You are here: American University Community Relations Newsletter April 2019 Neighborhood Newsletter

AU in the Neighborhood

April 2019

Community Liaison Committee Meets April 18

American University Community Liaison Committee meeting

American University’s Community Liaison Committee (CLC) will hold a quarterly meeting on Thursday, April 18.

The meeting will begin at 6:30 p.m. in Constitution Hall, Rooms 1 – 3 on the university’s East Campus. Neighbors are invited to join AU staff at 6 p.m. for pre-meeting coffee and conversation. Parking for the meeting is available in the open-surface lot on Nebraska Ave.

The CLC was established to foster positive relations and to maintain regular communication between the university and its neighbors. As specified in the D.C. Zoning Commission Order for AU’s 10-year Campus Plan, the CLC comprises individuals from neighboring community organizations and representatives from the university.

Additional information on the CLC, including meeting agendas and minutes can be found at the CLC website.

Campus Beautification Day April 9

Volunteers on campus during Campus Beautification Day

April is Earth Month at American University, and we invite our neighbors to join us for our annual Campus Beautification Day (CBD).

This year, AU will celebrate its 26th Campus Beautification Day on April 9 (rain date: April 10). You can register for CBD at the flagpole area opposite the Mary Graydon Center entrance on the AU Quad starting at 8 a.m. the day of the event. CBD is a university tradition that incorporates campus beautification and sustainability goals. The most important aspect of the day is building and strengthening the AU community by bringing together staff, faculty, students, and neighbors.

CBD features a sustainability theme and this year’s activities will highlight AU's commitment to greening the campus. Wear comfortable clothing, closed-toe shoes, and we will supply the rest (gloves, water, T-shirt, and team leaders to guide you in participating in the various activities). Beautification activities wrap up at 11:45 a.m. with a barbeque in the AU Amphitheater. Campus beautifiers all will be qualified to enter to win a raffle prize at the barbeque. Simply fill out a raffle ticket at the registration desk and be present to win at the giveaway during the barbeque.

Also be sure to bring your personal and office e-waste to be recycled. The Office of Facilities Management American University Zero Waste will collect e-waste next to the registration desks. E-waste will be recycled, and data will be wiped according to Department of Defense standards. Please note that AU owned surplus e-waste will not be collected at this drive but must be collected by the Office of Information Technology, by filling out an online form.

For more information, contact Mark Feist or Stephanie Destefano. Also, follow CBD happenings on Instagram @americanu_arboretum and check out #BeautifyAU

AU Invites Neighbors To “AU Planning 101” on April 25

American University Planning 101: From Strategic Plan to Campus Planning

As American University embarks on our new five-year strategic plan Changemakers for a Changing World, we will host an American University Planning 101 workshop on Thursday, April 25, 6 - 8 p.m.

Neighbors are invited to join us as we share highlights from the plan and explore the role of the community in the planning process. We will demonstrate how the plan connects to other key planning activities such as academic and campus planning with the goal of engaging our campus community and our neighboring residents in an inclusive and productive manner.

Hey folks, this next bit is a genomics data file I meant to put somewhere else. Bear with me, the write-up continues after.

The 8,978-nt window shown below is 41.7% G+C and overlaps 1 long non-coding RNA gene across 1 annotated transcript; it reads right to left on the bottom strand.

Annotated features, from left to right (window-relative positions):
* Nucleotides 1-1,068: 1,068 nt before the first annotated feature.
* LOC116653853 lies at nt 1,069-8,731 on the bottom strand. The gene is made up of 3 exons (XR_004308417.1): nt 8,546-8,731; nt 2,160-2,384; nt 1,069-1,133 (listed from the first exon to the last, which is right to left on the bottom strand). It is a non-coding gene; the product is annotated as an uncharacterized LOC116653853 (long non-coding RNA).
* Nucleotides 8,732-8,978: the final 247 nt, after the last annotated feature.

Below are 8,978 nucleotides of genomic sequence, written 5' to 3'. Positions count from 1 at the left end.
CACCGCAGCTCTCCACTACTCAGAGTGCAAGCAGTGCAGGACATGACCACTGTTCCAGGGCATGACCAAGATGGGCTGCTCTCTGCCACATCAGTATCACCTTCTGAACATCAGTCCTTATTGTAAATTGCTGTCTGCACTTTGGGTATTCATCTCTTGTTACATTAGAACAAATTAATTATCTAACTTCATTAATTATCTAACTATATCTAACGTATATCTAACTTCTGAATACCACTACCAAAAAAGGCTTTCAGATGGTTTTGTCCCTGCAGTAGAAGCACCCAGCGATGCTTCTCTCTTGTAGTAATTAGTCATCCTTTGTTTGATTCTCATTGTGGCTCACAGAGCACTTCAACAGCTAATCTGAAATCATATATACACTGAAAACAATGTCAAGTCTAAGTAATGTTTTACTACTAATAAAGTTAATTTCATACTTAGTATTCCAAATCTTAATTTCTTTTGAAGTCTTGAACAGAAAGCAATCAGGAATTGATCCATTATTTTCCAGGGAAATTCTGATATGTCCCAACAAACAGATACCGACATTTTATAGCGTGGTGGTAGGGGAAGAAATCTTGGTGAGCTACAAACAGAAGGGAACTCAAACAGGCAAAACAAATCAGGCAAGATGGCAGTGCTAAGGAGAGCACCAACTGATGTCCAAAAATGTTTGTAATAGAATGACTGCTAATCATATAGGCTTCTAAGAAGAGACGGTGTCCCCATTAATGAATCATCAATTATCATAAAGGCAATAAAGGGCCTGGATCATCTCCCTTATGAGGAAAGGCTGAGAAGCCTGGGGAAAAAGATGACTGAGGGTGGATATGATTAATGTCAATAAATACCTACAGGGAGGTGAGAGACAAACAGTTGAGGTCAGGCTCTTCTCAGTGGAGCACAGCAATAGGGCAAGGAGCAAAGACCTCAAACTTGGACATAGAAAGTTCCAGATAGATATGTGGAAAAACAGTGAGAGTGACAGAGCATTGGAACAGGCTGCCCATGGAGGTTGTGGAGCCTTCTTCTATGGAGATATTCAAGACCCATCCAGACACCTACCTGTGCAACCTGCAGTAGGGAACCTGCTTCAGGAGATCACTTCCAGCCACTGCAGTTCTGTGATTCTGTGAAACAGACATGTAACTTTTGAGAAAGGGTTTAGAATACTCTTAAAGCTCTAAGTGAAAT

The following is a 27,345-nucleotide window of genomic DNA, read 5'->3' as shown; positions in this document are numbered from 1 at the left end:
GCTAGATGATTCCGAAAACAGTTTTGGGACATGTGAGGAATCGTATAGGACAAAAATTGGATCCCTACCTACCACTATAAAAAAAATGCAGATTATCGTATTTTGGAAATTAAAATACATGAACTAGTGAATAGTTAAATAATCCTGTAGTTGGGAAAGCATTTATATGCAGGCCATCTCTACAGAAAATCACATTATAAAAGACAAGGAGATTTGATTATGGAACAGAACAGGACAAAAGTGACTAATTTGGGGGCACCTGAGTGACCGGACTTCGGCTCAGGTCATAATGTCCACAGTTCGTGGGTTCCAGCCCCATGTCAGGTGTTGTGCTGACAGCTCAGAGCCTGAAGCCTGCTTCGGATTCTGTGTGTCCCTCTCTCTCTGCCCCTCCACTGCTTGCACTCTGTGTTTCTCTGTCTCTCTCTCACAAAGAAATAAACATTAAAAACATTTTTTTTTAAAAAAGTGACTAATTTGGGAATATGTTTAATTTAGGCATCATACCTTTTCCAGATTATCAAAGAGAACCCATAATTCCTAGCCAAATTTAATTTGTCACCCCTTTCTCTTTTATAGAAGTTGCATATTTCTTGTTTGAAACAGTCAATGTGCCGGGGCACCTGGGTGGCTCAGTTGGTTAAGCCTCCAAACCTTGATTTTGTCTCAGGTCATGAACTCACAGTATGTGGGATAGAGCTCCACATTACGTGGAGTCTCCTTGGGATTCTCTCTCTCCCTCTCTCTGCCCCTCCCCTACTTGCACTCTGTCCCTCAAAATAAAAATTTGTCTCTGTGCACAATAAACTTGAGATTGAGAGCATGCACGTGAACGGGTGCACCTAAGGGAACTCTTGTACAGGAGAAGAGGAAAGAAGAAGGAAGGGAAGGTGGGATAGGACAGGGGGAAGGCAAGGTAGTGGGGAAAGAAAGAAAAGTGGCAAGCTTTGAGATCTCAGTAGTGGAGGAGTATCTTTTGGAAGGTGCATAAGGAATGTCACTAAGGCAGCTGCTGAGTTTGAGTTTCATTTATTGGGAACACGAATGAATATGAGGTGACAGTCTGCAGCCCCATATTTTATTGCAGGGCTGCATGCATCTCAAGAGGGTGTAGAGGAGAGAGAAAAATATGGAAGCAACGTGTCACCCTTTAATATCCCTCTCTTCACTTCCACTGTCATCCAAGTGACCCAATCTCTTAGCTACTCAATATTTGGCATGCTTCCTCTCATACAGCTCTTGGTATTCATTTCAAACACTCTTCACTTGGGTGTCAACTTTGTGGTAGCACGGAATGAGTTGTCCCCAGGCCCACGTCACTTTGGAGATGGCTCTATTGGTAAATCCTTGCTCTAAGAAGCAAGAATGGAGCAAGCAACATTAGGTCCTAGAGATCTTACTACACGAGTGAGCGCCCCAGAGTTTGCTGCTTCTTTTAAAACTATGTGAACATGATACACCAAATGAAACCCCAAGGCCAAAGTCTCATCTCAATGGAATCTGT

American University’s five-year plan addresses the issues facing our community and higher education, while building on our legacy of leadership, scholarship, and service, and boldly embracing opportunities for greater impact. 

The plan is rooted in AU’s existing strengths while embracing the future, with all the opportunities and challenges that the future presents. It draws on an extensive analysis of AU’s current strengths, opportunities, and positioning relative to our peers; an examination of best practices and trends in higher education; and, most importantly, robust input and feedback from a wide range of AU community members at all stages of development. We look forward to seeing you and hearing your voice.

American University Planning 101 will take place in the Butler Boardroom (6th floor of Bender Arena). If you plan to attend, please be sure to RSVP to by Friday, April 19. 

More information on the strategic plan can be found at the Strategic Plan website.

Community Audit Program Summer Sessions Enrollment Begins April 1

A professor talking to students

American University’s neighbors may enroll for summer session classes, offered through its Community Audit Program beginning Monday, April 1. 

The audit program offers adults ages 60 and older, and who live in the 20007, 20008, 20015, and 20016 Zip Codes the opportunity to attend university courses on a noncredit basis.

Visit the Community Audit webpage to find out more information about the requirements to participate in the program as well as the list of classes offered. You also may enroll for classes directly from the webpage by following the quick and easy steps listed.

Modeled after the Alumni Audit Program, auditors may listen to the same lectures and work from the same texts as enrolled students. For a modest fee of $100, $75 of which serves as a donation to the Alumni Association Scholarship Fund, neighbors are provided with a rewarding way to enhance professional skills, take classes with popular professors, or delve into a new hobby and pursue a commitment to lifelong learning.